Luxury Tax on Tampons

Julia Lee | contributor

Media uproar ensued after an October Parliamentary debate regarding the removal of the value-added tax, or VAT, more popularly known as the luxury tax on menstrual products in the United Kingdom.

A luxury tax is exactly what it sounds like: a tax on luxury goods, or products not considered essential. You would think that things people purchase for the purposes of enjoyment, like lottery tickets, bingo games and helicopters, would be taxed as such rather than items that fulfill basic needs. However they are all exempt from the same tax that tampons and other sanitary products used during menstruation are not. Sanitary products are considered to be “non-essential” by the European Commision, and it’s worth noting that the majority of the people responsible for turning this around are men.

Attempts to get rid of the five percent VAT were led by Labour MP Paula Sherriff who, during the debate, called it “absurd” that such products are not only taxed as luxuries, but they are not treated as a public service or medical provision by the European Union, as well. In response, Treasury Minister David Gauke promised that the Treasury would “raise the issue” with other EU member states and the European Commission.

Of course, words rarely speak nearly as loud as actions do, and some activists have decided that they need more than the uneasy response and uncertain outcome they were given. A woman by the name of Laura Coryton started a petition on titled “Stop taxing periods. Period.” with the aims of ensuring the removal of the tax. It describes the use and tax of sanitary products as a “double-edged sword that cuts women on both sides” and has garnered 271,807 supporters of its aimed 300,000. While the petition doesn’t have the power to cause a direct change in the tax practice, it increases awareness and discussion of the tax.

Menstruation is an undeniably unpleasant experience, but also an unavoidable one for most women. I am privileged in the sense that I have access to menstrual products in the first place. What speaks volumes (more than my short-lived embarrassment and slight discomfort) is the fact that others aren’t so lucky: 2,134 British women aged 18 to 45 who currently have regular periods were polled as part of the research recently done to determine how much people spend on having periods, according to The Huffington Post UK. Over 77 percent reported having periods lasting five days or more and having to budget money monthly for various things including sanitary products, new underwear, pain relief, chocolate, other forms of comfort food and toiletries. The total came out to a cost of $521.15 annually, and, with the average woman menstruating 450 times in a lifetime, the total cost of periods during a female’s lifetime was calculated to be £18,450, or $19,763.82. Sanitary products themselves costing $13.77 per month – the total of that comes out to $6,196.61 for a lifetime. With tax, that adds up to an extra $309.83 spent.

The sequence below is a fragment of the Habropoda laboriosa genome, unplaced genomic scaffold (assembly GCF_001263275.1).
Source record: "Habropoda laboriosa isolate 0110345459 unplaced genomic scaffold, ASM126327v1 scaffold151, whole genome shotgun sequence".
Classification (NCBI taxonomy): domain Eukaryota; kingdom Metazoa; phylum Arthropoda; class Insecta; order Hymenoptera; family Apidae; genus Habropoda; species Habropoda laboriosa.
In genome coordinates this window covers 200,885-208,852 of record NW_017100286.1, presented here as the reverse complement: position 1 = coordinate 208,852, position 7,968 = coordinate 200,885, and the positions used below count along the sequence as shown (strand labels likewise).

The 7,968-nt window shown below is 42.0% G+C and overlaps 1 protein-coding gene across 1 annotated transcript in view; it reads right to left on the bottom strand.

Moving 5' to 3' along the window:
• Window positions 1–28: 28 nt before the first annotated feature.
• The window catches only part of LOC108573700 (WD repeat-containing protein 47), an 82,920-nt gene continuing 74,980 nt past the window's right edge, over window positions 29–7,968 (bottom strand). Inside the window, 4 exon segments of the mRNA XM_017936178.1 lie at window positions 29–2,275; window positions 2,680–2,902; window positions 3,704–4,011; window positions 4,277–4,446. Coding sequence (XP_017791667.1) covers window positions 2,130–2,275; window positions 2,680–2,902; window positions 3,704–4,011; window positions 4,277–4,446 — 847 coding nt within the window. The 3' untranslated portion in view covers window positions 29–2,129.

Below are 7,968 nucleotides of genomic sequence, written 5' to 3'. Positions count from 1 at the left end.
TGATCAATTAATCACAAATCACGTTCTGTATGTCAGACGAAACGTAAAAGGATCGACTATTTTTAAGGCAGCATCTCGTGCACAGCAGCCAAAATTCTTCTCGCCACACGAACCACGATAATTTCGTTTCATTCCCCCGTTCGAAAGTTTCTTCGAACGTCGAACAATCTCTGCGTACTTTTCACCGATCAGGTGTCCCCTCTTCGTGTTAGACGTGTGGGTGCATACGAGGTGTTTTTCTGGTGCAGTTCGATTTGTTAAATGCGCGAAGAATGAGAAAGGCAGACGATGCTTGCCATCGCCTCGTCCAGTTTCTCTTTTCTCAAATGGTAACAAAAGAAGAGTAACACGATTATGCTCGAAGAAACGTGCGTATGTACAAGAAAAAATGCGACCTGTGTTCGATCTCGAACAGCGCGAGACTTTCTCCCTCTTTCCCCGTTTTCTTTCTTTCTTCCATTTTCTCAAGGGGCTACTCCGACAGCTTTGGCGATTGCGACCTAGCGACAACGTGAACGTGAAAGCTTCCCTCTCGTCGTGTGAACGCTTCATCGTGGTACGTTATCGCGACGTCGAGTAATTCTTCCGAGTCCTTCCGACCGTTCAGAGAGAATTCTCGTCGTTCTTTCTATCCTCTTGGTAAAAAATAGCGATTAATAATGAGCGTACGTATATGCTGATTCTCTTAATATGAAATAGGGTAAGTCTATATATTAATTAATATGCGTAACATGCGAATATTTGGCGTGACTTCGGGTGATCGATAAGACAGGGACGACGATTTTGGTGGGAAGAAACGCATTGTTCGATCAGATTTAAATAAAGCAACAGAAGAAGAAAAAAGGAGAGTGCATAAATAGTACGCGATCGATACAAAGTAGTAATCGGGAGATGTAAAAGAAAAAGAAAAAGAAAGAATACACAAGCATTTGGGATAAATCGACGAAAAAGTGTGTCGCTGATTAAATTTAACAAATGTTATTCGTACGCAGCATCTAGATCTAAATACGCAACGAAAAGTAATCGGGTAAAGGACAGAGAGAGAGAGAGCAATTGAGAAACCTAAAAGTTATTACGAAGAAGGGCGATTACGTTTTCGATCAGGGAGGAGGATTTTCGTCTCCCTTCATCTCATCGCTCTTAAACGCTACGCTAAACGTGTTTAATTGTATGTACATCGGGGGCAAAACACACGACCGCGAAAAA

Additionally, Vice News reported a scarcity in tampons in Argentina due to restrictions made on imports of certain goods earlier this year. This forces those who seek them out to use pads instead, which 27-year-old resident of Buenos Aires Catalina Moclov referred to as “more uncomfortable and unhygienic”. This limited access to tampons is clearly harmful to their health and emphasizes the shame behind using them as well as the idea that they aren’t necessary. Menstrual products are viewed as nonessential but are in fact, quite the opposite. Those who possess a need for these products couldn’t imagine being without them. Unfortunately, that possibility is a reality for so many.

Menstruation is a basic, monthly, biological process characteristic of most people with a uterus. It is, by no means, a choice – and there’s no denying that there’s a stigma that surrounds it. People who menstruate are so often berated for and discouraged from even mentioning their periods, a bodily process they have zero control over. When used around cis men, the very word almost always results in a physical cringe, a shudder, a “can you not talk about this right now?” I think back to high school when my friends and I would whisper to each other by our lockers as we tried to devise the most discreet way possible to pass on a pad so nobody would see. What was best? Shoving it in a backpack? Up the sleeve? I’ll never forget the embarrassment I felt when, during one transaction, I tried to slip a tampon to my friend when it flew across the hallway – nor will the image of a boy’s face when he witnessed what had just happened fade from my memory.

On top of the stigma against periods that makes the process of buying menstrual products difficult and embarrassing, a tax makes these products harder to afford in the first place. It implies that this process most people with vaginas go through doesn’t matter, or that it’s not really that important – that it’s extra. While the discussion over the removal of the European tax is supposedly in the works, exactly when a decision about it will be made is unknown. Whether its outcome will be a favorable one is even more uncertain, but it’s time for it to be a thing of the past.

*Photo from Wikimedia Commons.


Julia is a first-year student intending to major in Social Work and minor in Creative Writing. She feels really lucky to be a part of such a progressive publication like The Fourth Wave and to go to a university that offers so many resources and opportunities to its students.


Check out more from December 2015 issue here.

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